Franklin Hawkes was tired. Tired deep down in his heart, where no amount of rest could change it. It had started years ago, when his wife died, but he didn’t let it show then -- he had his son to think of; he couldn’t give in to grief, no matter how tempting it may be. So he tucked it away, not letting it out unless his boy was sound asleep in their flat above the family’s general store. That worked out fine for many years, until the War came around, and he woke up one morning to find his boy, now a young man, long gone. He’d left no note, but Franklin didn’t need one to surmise where he’d run off to -- many men had departed the little town of Fox Grove to join the fighting, but precious few had returned alive. Despite such prospects, the elder Hawkes held onto hope...but once the War came to an end and his boy still did not return, the tiredness that had dogged the man all those years threatened to crush him.
But life went on, and Franklin tried to go with it. He still went about his business, still opened up the store every day and waited on folks like nothing had changed, but there were days when he wondered why he bothered. Today was one of those days: it seemed like everywhere he turned, something made him think of his wife and son. He focused harder on his work to take his mind off of it, standing on a ladder and stacking tins of coffee methodically. Better to concentrate on that, make sure each one on the shelf was straight, not the least bit crooked, than to dwell on what he couldn’t fix. He was fiddling with one of them when he heard the little bell hanging above the door chime out. “Be just a moment,” Franklin said without looking -- he was juggling three more tins in his arms, and wouldn’t be satisfied until they were all neatly put away. He reached over to place another on the shelf, but it slipped out of his fingers and went tumbling towards the floor.
To his surprise, however, it never got there: a hand shot out and caught the tin. He twisted around and saw a young man in a patched chambray shirt and jeans standing at the foot of the ladder, looking up at him with a hint of a smirk. Something about him was familiar, but Franklin couldn’t put his finger on it. He stared at the stranger, trying to see past the dark scruffy beard and shabby clothes...and when it hit him, he nearly fell off the ladder.
“Hannibal?” he said quietly.
The young man’s smirk broadened into a grin. “Hello, Papa,” he replied.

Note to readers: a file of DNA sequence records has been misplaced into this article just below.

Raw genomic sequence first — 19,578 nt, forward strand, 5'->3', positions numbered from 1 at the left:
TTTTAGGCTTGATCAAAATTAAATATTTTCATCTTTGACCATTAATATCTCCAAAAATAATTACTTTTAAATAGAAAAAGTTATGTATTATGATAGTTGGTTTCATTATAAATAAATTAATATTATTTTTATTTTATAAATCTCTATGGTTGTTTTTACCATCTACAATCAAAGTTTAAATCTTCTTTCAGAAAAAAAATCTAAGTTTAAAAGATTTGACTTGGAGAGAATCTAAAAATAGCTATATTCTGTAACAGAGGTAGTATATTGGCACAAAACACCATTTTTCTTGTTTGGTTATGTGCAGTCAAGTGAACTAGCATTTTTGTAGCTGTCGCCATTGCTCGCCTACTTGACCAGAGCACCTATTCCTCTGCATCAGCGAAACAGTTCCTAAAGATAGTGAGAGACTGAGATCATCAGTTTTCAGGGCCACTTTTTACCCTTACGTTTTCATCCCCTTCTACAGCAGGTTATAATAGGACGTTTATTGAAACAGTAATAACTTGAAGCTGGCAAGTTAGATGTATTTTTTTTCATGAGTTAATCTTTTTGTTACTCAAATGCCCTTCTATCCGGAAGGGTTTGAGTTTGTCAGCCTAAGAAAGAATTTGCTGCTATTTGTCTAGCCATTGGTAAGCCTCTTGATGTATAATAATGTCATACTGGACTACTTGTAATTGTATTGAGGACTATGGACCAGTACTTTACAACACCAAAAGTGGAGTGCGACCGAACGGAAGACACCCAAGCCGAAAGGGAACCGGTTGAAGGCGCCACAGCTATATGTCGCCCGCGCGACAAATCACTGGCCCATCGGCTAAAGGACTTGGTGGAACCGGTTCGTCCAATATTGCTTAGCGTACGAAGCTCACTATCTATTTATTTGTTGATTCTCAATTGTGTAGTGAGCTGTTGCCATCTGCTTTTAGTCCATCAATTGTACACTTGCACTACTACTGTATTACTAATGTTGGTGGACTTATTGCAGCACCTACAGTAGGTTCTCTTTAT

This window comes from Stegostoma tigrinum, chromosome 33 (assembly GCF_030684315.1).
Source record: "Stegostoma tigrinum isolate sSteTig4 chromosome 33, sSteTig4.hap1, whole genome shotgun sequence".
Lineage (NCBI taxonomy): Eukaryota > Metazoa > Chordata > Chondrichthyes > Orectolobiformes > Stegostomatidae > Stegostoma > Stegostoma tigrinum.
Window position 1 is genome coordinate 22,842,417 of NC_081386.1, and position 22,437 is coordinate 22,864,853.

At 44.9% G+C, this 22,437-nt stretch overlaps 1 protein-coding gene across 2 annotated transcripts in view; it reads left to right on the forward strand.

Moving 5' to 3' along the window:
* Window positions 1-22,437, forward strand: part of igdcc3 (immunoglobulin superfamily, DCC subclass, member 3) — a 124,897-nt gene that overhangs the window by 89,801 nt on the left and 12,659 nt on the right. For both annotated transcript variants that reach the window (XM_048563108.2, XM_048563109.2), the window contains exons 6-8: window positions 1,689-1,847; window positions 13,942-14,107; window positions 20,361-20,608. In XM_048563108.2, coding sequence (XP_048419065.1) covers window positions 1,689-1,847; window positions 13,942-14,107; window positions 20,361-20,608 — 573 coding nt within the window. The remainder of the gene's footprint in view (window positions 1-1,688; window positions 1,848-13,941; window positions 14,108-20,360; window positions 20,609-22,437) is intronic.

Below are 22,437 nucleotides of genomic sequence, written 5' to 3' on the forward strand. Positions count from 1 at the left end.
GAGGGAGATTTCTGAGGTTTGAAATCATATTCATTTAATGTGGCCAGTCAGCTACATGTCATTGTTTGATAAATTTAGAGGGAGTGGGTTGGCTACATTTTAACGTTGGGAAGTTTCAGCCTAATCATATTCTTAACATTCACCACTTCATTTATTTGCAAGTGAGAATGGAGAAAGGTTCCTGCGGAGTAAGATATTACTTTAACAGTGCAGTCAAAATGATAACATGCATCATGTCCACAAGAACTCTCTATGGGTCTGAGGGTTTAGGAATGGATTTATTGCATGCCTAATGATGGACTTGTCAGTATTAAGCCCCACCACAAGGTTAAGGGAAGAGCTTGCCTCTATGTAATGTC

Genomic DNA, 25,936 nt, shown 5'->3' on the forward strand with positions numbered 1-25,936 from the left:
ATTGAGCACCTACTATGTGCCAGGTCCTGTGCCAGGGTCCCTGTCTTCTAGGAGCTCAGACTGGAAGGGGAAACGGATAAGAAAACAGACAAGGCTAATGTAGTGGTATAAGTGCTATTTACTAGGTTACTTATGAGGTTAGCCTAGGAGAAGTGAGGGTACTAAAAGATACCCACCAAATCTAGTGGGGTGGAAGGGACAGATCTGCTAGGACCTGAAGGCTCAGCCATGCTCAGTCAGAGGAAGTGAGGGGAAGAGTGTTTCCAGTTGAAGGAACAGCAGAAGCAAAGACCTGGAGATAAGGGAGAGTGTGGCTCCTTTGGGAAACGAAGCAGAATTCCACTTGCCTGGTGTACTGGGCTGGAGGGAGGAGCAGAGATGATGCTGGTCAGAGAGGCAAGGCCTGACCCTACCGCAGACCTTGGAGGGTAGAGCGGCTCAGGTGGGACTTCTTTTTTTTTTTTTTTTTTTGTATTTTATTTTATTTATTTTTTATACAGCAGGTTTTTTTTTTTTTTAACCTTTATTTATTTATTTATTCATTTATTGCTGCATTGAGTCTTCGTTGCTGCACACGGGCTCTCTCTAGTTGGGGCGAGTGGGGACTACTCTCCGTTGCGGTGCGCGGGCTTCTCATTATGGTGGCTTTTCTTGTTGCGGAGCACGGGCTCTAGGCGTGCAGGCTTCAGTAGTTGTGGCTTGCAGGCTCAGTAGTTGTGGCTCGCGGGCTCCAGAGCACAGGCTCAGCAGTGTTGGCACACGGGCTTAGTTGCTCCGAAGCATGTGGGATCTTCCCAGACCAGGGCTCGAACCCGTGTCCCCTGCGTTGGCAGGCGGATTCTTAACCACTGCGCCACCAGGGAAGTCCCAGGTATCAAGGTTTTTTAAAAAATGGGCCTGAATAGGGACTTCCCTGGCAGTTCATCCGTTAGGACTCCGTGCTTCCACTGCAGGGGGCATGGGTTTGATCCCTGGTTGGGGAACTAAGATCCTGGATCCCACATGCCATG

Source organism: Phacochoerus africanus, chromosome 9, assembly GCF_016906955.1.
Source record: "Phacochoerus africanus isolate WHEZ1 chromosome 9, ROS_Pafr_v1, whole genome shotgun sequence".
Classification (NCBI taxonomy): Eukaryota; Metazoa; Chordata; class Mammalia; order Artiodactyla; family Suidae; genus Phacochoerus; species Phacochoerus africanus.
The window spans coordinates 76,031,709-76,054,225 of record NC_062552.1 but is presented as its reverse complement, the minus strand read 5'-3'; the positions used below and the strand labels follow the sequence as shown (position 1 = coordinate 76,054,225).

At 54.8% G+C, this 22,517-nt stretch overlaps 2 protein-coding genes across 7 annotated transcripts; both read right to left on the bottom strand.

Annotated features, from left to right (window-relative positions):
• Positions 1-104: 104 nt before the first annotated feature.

With a clatter, the rest of the coffee tins fell as Franklin rushed down the ladder. He placed his hands on either side of the young man’s face, looking hard into his son’s blue eyes until he was sure that what he saw was real. “My God...all this time I thought...oh my God...” he said breathlessly, then threw his arms around the young man, afraid he’d disappear if he didn’t.
Slowly, Hannibal Hawkes returned the embrace, saying, “I missed you too, Papa.”
Franklin hated to be so blunt, but there was no delicate way to say it, especially with his son being so coy about it all. After their tearful reunion, Hannibal immediately began to ask about what was new in town, how was this person or that, how his father had been, why didn’t he have someone helping him around the store, at his age he should be slowing down, and on and on as he casually ate an apple he’d nipped from a barrel near the front counter. Every time Franklin tried to broach the subject of his son’s previous whereabouts, the question would be deflected as easily as one would shoo away a fly. So he decided to just confront the matter head-on, and hoped that would get through.
The young man paused, but didn’t answer right off. Instead, he stood there quietly, wiping bits of apple from his whiskered chin, then said, “I was in the Army.”
“But you were only fourteen when you left, how could they...”
“I lied about my age,” he answered, surprisingly quick. “You remember, I looked a little older than I was back then. I told them I was seventeen, and they bought it. By the time I really was seventeen, the War was over... no harm, right?”
“I suppose... but what about after the War?”
“I got involved in... a business opportunity. Me and some other fellas... we did all right for ourselves, made some good money... but I got to missin’ home, y’know? I never... I didn’t plan on stayin’ away for so long...”
“Why didn’t you ever bother to write? You couldn’t send me one letter to let me know you were okay?”
“I was busy... you know how it gets. Time just kind of... slips away from you.” Hannibal took another bite of apple and chewed it up before saying, “Why can’t you just be happy to have me home?”
Franklin sighed and placed a hand on his son’s shoulder. “I am happy, but you have to understand: all this time, I thought you’d gone and gotten yourself killed, and after losing your mother all those years ago...” He sighed again. “One letter, and I could have slept a lot easier.”
He turned away, eyes squeezed shut. “I’m sorry, Papa. I know that don’t fix much, but I am. I can promise you, though, I ain’t gonna run off on you again. I’m home to stay.” Hannibal looked back at his father and said, “And you don’t have to worry ‘bout me bein’ a burden or anything: I saved up a lot of money while I was gone, and I’ve got plans for it, real good plans.”
“I’m sure you do,” the elder Hawkes said, smiling. “You always were smart...and don’t you ever think that you’re a burden on me. You’re my son, and I...” He stopped when the shop door opened, and a middle-aged lady stepped inside. “Good afternoon, Mrs. Pendleton!” he said, his voice carrying a note of brightness that had been missing for many years.